What does it do?
The BalloonDrone can float in indoor environments, and be controlled by a remote control.
When connected to sensors it can collect data or interact with an application. A slow and gentle indoor drone can be used for documentation of events, 3d-scanning of indoor environments, and interaction with spaces. My next step would be to connect my BalloonDrone to Unity gaming environment, for interaction between actual and virtual spaces. Test done with Sonar distance sensor and Unity application.
The project consists of:
• A balloon-drone (system and motors connected to a helium balloon).
• RF remote-control with several buttons to control the balloon movement.
The motivation to make a balloon-drone came to me from previous work with hydrogen balloons for data collection. Specifically areal photography for open-source mapping and generation of civic data.
What did I design?
Everything except the latex balloon - and components.
Who's done what beforehand?
I’m and architect with vast experience with 3D-modelling (Rhino), and some experience laser-cutting and 3D printing (only with the Objet printer). First time for me in PCBing, embedded programming, and also with CNC and casting.
What parts and systems were made?
• The circuits (based on the Fabduino design)
• Motor circuit. H-Bridge at first, dropped for MOSFET (troubles with battery weight)
• 3D design and print of body-cup
• Design and laser-cutting of rotors - including the rim and motor connectors
• Design and print of Propellors
• Design and laser-cutting of remote control remote-control
3D modeling and Printing
I used the WOX Printer to make the body of the motor controllor, to be connected to the balloon. The body had specific demands needed: light-weight, landing legs that will protect the lower motor, and some openenings needed for the RF module to be exposed. Printing with the WOX was pretty straight-forward. One thing I strugled with a bit was the units of the model. I modeled in Rhino in inches, and when imported to WOX, it was out of scale. Realized the WOX app reads only in milimeters.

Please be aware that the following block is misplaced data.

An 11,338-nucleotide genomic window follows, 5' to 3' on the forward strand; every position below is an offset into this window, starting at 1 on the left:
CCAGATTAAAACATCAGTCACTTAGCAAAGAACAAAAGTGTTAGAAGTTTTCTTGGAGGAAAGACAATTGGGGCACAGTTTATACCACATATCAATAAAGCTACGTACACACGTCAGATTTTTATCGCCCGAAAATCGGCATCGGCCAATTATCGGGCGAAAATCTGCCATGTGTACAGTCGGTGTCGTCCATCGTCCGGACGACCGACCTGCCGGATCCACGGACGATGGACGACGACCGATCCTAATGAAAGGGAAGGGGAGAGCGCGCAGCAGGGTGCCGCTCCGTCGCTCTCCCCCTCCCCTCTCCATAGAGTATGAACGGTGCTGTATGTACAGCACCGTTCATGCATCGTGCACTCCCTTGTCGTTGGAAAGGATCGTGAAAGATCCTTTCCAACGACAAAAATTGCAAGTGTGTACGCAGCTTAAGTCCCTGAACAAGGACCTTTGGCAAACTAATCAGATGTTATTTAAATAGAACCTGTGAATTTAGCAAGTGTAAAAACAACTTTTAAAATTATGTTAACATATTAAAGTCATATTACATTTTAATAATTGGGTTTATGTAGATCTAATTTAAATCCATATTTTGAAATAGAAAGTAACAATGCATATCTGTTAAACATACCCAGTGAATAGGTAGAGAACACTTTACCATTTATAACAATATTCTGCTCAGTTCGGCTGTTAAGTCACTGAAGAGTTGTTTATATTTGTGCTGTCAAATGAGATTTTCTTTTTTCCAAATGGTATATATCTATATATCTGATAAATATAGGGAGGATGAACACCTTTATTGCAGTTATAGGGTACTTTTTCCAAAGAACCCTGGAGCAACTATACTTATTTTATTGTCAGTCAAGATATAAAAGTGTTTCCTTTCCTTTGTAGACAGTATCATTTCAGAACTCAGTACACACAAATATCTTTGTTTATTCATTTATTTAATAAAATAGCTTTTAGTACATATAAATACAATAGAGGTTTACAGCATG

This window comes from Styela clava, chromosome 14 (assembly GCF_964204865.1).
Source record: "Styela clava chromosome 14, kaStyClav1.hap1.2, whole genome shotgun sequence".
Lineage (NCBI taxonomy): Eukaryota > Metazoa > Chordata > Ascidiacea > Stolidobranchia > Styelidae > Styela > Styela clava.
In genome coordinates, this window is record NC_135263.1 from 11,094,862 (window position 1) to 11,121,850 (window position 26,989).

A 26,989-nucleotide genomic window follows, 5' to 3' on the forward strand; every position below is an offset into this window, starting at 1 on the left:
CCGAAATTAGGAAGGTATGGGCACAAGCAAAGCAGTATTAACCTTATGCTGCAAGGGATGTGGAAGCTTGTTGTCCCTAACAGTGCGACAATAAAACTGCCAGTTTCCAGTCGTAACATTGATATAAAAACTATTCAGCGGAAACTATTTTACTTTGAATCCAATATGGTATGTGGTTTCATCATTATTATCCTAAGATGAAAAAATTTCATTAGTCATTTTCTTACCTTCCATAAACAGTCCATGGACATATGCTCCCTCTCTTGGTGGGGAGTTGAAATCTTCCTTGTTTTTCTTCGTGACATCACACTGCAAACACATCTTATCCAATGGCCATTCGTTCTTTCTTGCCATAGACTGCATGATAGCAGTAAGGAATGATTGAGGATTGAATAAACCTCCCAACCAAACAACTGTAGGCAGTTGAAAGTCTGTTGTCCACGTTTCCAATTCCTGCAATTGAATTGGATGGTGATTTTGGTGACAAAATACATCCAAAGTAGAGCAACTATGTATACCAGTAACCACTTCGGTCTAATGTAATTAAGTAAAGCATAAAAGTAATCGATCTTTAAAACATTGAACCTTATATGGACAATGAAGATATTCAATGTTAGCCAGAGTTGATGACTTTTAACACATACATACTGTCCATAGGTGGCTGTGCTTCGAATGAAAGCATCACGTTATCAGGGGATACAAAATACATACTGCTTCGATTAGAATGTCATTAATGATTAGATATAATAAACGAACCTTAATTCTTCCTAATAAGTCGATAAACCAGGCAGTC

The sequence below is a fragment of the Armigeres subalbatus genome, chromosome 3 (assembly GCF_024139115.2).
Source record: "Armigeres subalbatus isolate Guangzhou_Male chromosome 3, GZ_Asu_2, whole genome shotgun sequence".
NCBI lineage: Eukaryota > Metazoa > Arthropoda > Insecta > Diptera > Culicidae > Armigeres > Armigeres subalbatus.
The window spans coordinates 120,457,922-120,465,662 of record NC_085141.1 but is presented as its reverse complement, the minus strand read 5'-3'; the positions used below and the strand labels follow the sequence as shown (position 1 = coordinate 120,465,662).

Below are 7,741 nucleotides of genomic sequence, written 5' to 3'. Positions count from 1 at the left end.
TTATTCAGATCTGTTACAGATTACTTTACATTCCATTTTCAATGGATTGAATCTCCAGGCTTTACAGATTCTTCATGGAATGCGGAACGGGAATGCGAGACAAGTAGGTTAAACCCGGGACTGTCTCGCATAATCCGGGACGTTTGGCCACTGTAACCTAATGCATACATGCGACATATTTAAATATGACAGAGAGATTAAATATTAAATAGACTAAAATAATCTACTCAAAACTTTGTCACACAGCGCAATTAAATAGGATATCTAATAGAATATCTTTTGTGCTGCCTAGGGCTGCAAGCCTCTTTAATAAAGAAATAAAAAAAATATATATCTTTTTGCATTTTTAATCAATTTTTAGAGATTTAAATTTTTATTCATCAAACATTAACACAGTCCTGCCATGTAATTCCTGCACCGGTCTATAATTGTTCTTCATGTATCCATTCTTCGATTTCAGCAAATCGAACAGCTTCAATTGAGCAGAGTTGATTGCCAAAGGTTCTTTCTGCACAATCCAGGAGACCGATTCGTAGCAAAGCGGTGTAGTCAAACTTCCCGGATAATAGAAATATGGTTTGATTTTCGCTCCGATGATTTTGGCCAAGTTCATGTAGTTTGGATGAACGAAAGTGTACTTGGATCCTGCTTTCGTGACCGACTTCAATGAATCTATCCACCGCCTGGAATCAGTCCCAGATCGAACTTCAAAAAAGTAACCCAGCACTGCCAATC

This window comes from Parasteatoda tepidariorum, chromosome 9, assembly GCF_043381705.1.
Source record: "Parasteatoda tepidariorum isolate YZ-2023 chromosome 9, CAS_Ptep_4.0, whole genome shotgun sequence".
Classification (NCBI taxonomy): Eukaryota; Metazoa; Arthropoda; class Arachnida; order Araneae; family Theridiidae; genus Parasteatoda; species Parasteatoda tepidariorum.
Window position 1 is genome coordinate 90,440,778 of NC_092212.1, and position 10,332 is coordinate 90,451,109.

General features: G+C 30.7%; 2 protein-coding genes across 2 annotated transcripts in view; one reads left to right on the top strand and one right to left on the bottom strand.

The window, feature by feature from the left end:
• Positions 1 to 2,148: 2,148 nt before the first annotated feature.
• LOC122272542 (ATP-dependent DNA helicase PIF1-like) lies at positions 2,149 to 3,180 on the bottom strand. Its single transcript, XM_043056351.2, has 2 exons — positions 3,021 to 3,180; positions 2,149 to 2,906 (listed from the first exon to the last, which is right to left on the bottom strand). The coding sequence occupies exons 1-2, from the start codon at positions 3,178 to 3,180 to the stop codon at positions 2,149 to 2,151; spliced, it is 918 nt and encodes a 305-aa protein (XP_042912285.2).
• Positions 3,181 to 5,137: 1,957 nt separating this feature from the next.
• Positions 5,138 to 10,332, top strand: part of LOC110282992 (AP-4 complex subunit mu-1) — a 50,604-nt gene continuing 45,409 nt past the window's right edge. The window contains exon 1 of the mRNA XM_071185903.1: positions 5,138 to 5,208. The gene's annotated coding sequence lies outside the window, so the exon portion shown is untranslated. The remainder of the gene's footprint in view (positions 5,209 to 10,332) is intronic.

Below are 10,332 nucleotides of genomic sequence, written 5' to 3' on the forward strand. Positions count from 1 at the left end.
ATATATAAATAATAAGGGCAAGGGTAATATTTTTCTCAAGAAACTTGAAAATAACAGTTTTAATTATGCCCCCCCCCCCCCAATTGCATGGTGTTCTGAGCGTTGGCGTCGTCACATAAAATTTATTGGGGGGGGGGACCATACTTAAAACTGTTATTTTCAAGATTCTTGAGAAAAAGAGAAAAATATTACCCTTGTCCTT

Another challenge for me in printing was getting a thinest surface possible, to minimize the weight of the cup. The WOX does tend to lose control of its nosle under 1.5 mm. Had to go with 2mm surface to be safe.
Laser cutting was used to produce the remote-control body and the rotters of the motors. I also scored an interface on the face of the remote.
For cutting I used Speed:60, Power:15. For scoring: Speed:100, Power: 5.
Weight was obviously a big issue for me. After first tests with various sizes of ballons and amount of helium, I gathered I needed a 36 inch balloon, which can weight up to 130 g. Used pennies and quarters in a plastic bag to weigh the lift of the balloon. 130 G enabled me to add a sonar sensor on to the cup. This was assuming the Lipo battery that I ordered will weight 30g.
You calculate how much helium you need to launch your payload with the knowledge that 1 cu.ft. of helium will lift 28 grams. You divide the weight of your balloon and payload (2400 g) by 28 g/cu.ft. to get the total number of cubic feet of helium required for your launch (2400 g ÷ 28 g/cu.ft = 86 cu.ft.).
Filled a latex balloon to 30 inch size, and attached a string and nylon bag to carry the payload. 130 g.lift
For the control of the movement I needed input devices. Explored a few: then initial objective was to use 2 joysticks for movement control, and a sonar sensor to add automation possibilities. Due to time constraints I had to stop the reserach into joystick mapping. The sonar sensor was also giving me problems, since its readings were unstable, jumping from distance readings with extreme inconsistancies. Worked on adding a filter to the sonar sensor, but ran out of time.
HC-SR04 Sonar Sensor to Unity:
Balloon transmitting to remote control, connected to serial UNITY.
Had to leave this to next time.
Transmitting joystick potentiometer
Mapping the joystick
Output Devices - mini dc-motors